Some June Scraps
By: Julie Barnes
Peonies have been stalwarts of spring and summer gardens for decades with their
outstanding large flowers. But, a gardener’s love affair for them can be short
lived when a rain storm brings them crashing down. Under the weight of the huge
double flowers, weak stems easily give way. Single flower varieties are
becoming more available that withstand rain better than the older double hybrids.
For many, there has been the common myth that ants are responsible for peony buds opening.
There is no evidence to support that. A sugary substance produced by developing peony buds is
most likely what the ants find to be irresistible. While reveling in the sweet nectar, they may
drive away some insect pests. So, if you want to bring peony blooms indoors without ant hitch
hikers; gently shake the flowers, maybe submerge the buds completely in water for a short time,
or else set the cut flowers in a shady outdoor area for a few hours until the ants disperse. Peonies
blossom all at once early in the season, but, their bloom time can be extended through cold, dry
storage: When the first crack of color appears on the hard green bud, cut the stem (about 16 in.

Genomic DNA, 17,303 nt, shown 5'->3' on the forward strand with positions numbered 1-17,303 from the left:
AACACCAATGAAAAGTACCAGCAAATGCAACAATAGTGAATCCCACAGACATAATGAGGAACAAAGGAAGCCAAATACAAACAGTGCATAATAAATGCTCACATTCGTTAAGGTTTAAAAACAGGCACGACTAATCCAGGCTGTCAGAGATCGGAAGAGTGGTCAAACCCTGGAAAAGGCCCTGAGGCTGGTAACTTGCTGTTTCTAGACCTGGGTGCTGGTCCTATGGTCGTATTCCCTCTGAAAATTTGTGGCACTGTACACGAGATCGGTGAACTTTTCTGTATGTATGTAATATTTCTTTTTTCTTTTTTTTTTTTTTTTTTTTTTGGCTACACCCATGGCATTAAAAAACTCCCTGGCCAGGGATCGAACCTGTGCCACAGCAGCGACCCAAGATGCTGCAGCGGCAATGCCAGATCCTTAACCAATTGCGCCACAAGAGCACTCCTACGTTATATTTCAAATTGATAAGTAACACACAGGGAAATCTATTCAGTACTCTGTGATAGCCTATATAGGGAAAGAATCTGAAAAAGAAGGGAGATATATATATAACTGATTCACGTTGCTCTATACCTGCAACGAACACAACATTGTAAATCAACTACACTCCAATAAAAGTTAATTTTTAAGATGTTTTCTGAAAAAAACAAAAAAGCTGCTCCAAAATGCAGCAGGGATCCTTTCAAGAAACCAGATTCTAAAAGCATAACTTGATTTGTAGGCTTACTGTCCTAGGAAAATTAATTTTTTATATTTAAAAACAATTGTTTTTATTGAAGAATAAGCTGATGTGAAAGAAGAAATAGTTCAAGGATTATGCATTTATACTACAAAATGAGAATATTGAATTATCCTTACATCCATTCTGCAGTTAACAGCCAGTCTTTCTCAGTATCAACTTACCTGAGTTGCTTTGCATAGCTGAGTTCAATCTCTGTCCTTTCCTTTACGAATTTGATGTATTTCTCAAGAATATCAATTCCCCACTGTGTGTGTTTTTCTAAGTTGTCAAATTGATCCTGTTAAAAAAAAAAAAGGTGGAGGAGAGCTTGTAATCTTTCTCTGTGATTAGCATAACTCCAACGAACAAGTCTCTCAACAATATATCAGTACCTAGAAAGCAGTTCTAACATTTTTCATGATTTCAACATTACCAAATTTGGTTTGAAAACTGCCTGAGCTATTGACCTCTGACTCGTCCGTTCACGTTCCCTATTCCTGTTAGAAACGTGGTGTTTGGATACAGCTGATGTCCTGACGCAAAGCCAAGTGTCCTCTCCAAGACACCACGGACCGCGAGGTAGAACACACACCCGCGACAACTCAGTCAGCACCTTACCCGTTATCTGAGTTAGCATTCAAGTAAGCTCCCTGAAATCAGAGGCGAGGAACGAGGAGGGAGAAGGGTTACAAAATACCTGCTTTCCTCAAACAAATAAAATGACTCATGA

long), remove most of the leaves. Wrap as many as 10 stems in three layers of tissue paper
marking the date on the outside and refrigerate. For up to three weeks, stems can be taken out
and given fresh cuts before placing in water to rehydrate, opening fully within two days.
If you want to grow great annuals try following these three simple steps:
1.) Encourage more compact growth and branching by pinching the growth tip of
the plant back to the leaf axil. Also remove flowers so the plant can divert it’s
energy into growth rather than blooms.
2.) When ready to plant: Remove plants by squeezing or pushing them up from
the bottom of cell packs, or for pots by turning the container upside down and
tapping the edges slightly until the plant falls out in your hand. Most cell pack and container
grown annuals will have well developed or dense roots. Gently loosen the roots or cut down the
sides of the root ball with a knife. Roots that are left woven together will not
spread into surrounding soil and will need more frequent watering.
Prepare a planting hole that is slightly larger than the plant size. Set the plant inside of it at the
same depth that it grew in the pot, spread the roots, fill the hole and lightly firm the soil around
Water plants well.
3.) About every three weeks during the growing season fertilize your plants. Foliar feeding
works faster than root feeding because it puts the nutrients where the plants can use them
immediately. To foliar feed: Spray diluted liquid fertilizer directly on the annuals’ leaves
preferably on cloudy days or in the evening, so it does not burn leaves.